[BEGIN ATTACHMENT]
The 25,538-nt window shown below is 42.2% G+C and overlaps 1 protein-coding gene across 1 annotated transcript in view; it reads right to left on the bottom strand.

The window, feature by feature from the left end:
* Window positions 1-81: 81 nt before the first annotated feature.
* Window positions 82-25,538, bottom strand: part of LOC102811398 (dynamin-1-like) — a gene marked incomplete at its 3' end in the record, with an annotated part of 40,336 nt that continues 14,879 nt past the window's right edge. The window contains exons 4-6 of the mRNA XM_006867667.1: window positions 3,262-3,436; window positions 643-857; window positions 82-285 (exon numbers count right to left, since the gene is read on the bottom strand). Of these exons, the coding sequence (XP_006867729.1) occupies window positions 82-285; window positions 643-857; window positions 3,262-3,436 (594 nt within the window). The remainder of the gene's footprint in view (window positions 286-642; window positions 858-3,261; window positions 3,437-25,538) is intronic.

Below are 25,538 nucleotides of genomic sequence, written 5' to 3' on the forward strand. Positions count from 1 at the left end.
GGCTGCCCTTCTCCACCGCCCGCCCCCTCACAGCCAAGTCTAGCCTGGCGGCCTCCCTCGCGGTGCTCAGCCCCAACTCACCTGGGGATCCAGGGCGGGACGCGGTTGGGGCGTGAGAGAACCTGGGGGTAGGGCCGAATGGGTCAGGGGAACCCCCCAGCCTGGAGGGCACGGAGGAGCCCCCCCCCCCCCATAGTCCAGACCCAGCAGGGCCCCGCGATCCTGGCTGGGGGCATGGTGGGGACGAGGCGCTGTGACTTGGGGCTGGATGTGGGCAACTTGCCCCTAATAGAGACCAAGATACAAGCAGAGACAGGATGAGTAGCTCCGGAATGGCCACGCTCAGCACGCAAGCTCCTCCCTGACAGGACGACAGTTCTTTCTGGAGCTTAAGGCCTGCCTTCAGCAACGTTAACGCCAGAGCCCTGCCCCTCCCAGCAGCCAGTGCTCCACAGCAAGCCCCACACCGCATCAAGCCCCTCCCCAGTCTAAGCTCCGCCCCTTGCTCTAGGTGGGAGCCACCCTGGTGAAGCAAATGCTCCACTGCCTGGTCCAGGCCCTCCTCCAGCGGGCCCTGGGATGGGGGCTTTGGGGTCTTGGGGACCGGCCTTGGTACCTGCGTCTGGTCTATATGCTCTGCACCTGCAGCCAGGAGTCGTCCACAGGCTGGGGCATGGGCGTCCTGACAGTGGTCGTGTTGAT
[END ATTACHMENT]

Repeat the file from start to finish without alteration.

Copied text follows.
The 25,538-nt window shown below is 42.2% G+C and overlaps 1 protein-coding gene across 1 annotated transcript in view; it reads right to left on the bottom strand.

The window, feature by feature from the left end:
* Window positions 1-81: 81 nt before the first annotated feature.
* Window positions 82-25,538, bottom strand: part of LOC102811398 (dynamin-1-like) — a gene marked incomplete at its 3' end in the record, with an annotated part of 40,336 nt that continues 14,879 nt past the window's right edge. The window contains exons 4-6 of the mRNA XM_006867667.1: window positions 3,262-3,436; window positions 643-857; window positions 82-285 (exon numbers count right to left, since the gene is read on the bottom strand). Of these exons, the coding sequence (XP_006867729.1) occupies window positions 82-285; window positions 643-857; window positions 3,262-3,436 (594 nt within the window). The remainder of the gene's footprint in view (window positions 286-642; window positions 858-3,261; window positions 3,437-25,538) is intronic.

Below are 25,538 nucleotides of genomic sequence, written 5' to 3' on the forward strand. Positions count from 1 at the left end.
GGCTGCCCTTCTCCACCGCCCGCCCCCTCACAGCCAAGTCTAGCCTGGCGGCCTCCCTCGCGGTGCTCAGCCCCAACTCACCTGGGGATCCAGGGCGGGACGCGGTTGGGGCGTGAGAGAACCTGGGGGTAGGGCCGAATGGGTCAGGGGAACCCCCCAGCCTGGAGGGCACGGAGGAGCCCCCCCCCCCCCATAGTCCAGACCCAGCAGGGCCCCGCGATCCTGGCTGGGGGCATGGTGGGGACGAGGCGCTGTGACTTGGGGCTGGATGTGGGCAACTTGCCCCTAATAGAGACCAAGATACAAGCAGAGACAGGATGAGTAGCTCCGGAATGGCCACGCTCAGCACGCAAGCTCCTCCCTGACAGGACGACAGTTCTTTCTGGAGCTTAAGGCCTGCCTTCAGCAACGTTAACGCCAGAGCCCTGCCCCTCCCAGCAGCCAGTGCTCCACAGCAAGCCCCACACCGCATCAAGCCCCTCCCCAGTCTAAGCTCCGCCCCTTGCTCTAGGTGGGAGCCACCCTGGTGAAGCAAATGCTCCACTGCCTGGTCCAGGCCCTCCTCCAGCGGGCCCTGGGATGGGGGCTTTGGGGTCTTGGGGACCGGCCTTGGTACCTGCGTCTGGTCTATATGCTCTGCACCTGCAGCCAGGAGTCGTCCACAGGCTGGGGCATGGGCGTCCTGACAGTGGTCGTGTTGAT